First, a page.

Fairphone 2: Fixing Your Phone to Make a Difference

March 8, 2016 | 10:20
The modular architecture of the Fairphone 2 gives ownership to the user
The modular architecture of the Fairphone 2 gives ownership to the user
The Fairphone 2 is the first modular phone in the world, received a 10/10 on iFixit and comes with an USB expansion port. Each of these features contribute to the core purpose of the Fairphone project: raising awareness about ethics in electronics by creating a fairer device. In this interview Douwe Schmidt, Community Manager at Fairphone, explains how the design of the Fairphone 2 supports this mission.

The value chain of the electronics industry is a global complex network of activities and processes. In different phases of the value chain there are environmental, social and economic issues such as the use of conflict minerals and violations of labor rights. The Dutch social enterprise Fairphone aims to make the hidden world behind our electronic devices transparent, and to contribute to setting injustices right.

Design
“To make a fairer phone we look at three aspects: the value chain, giving users ownership over their device and waste management”, says Schmidt. “The design of the Fairphone 2 (FP2) lies at the heart of these three aspects. The first Fairphone wasn't designed by the company itself, it was an off-the-shelf device with a few modifications. But the second iteration of the Fairphone is our own design. We chose to do this because it gives us a better understanding of the value chain. We have to find distributors and manufacturers and work with them. That gives us insight in how they operate, and puts us in a better position to influence their processes. In that sense, designing the phone is a starting point.

Another benefit of designing our own product is that it has enabled us to offer a modular phone. The modular architecture enables users to repair their own devices, giving them a sense of ownership. And, lastly, the design contributes to reducing e-waste. We can implement and end-of-life strategy at the beginning of the product life cycle, by designing it in such a way that its constituent components can be more easily disassembled and recycled.”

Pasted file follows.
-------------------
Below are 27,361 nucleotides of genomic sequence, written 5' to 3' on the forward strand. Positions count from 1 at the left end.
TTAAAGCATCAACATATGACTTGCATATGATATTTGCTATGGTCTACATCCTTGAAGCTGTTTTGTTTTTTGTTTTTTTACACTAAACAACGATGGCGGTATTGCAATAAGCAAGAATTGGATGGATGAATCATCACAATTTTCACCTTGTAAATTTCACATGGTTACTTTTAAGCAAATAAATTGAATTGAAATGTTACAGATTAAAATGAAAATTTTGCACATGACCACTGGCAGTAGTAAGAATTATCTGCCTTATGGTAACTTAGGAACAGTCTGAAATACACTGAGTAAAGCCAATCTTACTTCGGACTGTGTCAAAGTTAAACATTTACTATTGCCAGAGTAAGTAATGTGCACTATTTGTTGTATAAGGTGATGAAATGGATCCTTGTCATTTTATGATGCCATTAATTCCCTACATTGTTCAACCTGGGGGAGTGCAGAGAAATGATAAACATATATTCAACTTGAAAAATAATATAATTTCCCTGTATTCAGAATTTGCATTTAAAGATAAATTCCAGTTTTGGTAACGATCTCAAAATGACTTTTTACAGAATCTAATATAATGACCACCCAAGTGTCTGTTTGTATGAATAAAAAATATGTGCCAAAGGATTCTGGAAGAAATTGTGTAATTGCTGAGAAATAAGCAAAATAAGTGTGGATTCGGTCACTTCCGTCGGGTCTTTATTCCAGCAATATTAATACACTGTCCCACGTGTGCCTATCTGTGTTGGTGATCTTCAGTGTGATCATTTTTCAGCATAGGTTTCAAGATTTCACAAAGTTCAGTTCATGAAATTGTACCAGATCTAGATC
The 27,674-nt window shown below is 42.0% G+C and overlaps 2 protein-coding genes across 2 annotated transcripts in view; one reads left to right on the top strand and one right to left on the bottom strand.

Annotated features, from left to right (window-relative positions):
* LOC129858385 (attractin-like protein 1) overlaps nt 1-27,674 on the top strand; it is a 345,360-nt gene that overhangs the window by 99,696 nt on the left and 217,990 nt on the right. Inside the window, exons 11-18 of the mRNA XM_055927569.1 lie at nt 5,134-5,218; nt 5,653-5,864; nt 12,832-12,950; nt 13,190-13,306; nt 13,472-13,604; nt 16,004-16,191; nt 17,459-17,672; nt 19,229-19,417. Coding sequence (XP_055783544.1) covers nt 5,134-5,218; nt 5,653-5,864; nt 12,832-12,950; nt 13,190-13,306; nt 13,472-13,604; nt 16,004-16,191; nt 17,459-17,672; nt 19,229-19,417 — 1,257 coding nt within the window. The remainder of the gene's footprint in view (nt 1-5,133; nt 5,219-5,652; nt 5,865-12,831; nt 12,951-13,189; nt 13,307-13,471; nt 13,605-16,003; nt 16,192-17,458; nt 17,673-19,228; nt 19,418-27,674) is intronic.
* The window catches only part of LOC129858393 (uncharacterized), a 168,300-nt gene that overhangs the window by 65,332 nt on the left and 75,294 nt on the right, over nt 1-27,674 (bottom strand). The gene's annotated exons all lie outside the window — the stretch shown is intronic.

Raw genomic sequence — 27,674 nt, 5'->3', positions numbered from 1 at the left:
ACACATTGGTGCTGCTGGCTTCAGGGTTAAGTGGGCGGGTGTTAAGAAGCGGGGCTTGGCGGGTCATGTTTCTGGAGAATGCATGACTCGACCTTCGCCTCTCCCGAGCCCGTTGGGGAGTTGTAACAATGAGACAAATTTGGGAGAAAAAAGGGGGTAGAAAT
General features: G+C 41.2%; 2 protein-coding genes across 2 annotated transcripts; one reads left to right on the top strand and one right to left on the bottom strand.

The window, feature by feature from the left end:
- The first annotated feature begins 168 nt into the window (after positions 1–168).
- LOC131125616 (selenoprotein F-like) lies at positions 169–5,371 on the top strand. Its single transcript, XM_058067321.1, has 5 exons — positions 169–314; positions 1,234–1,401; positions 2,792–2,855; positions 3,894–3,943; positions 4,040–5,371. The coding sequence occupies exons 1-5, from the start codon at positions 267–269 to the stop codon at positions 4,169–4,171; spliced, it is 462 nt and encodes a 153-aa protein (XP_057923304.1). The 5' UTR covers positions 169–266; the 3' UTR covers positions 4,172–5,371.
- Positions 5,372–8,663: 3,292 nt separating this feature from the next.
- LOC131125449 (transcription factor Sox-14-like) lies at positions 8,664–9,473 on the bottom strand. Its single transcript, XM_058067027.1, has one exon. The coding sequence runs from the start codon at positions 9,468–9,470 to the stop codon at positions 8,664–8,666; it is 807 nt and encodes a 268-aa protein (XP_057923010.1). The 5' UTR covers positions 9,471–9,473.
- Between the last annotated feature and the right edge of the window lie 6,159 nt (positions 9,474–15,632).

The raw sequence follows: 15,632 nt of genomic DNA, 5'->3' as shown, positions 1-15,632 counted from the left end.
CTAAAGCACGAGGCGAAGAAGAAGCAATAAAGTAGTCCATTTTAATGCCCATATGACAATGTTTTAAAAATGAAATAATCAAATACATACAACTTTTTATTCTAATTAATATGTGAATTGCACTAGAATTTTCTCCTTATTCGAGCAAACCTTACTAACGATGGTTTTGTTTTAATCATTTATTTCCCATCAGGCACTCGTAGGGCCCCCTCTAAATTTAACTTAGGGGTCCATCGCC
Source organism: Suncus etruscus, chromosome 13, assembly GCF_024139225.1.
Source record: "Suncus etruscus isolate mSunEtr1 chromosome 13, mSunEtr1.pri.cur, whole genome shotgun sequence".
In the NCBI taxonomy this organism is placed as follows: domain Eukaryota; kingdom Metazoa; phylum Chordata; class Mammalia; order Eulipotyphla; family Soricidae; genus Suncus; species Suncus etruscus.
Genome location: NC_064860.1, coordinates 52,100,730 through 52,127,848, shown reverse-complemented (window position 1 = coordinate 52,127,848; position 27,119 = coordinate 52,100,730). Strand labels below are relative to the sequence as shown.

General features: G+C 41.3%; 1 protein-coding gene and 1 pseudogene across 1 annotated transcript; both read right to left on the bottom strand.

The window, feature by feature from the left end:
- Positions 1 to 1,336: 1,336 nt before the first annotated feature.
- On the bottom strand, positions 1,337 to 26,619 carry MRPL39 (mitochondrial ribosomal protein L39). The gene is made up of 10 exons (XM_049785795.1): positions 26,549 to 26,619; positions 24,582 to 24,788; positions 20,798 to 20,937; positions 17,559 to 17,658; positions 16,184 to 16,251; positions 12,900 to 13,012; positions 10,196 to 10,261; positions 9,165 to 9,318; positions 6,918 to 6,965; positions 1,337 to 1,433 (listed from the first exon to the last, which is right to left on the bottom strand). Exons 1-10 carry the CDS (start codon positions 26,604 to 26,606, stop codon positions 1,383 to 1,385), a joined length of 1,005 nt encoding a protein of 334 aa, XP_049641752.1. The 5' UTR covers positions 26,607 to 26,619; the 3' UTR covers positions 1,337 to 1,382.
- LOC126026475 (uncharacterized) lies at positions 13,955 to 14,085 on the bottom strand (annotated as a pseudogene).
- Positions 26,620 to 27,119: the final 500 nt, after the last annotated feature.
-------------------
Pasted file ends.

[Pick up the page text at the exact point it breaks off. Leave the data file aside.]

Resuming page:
Conflict minerals
Schmidt: “The Fairphone 1 (FP1) was a white label device, a product made by a company that allows you to buy a batch and put your own name on it”.

The Fairphone project started out as an awareness campaign for the use of conflict minerals in electronics. The four best-known conflict minerals are gold, cassiterite (a source for tin), columbite-tantalite (tantalum) and wolframite (tungsten). They are mined in the eastern part of the Democratic Republic of the Congo, a region devastated by violent conflict. The proceeds from the mines are used to finance armed groups and the miners are often local residents forced to work under dire circumstances. Rather than simply starting an information campaign, the initiators of the Fairphone project decided they would attempt to produce a conflict mineral-free smartphone. A successful crowdfunding campaign confirmed consumers are definitely interested in ethical electronics: they collected 7 million euros in pre-orders.
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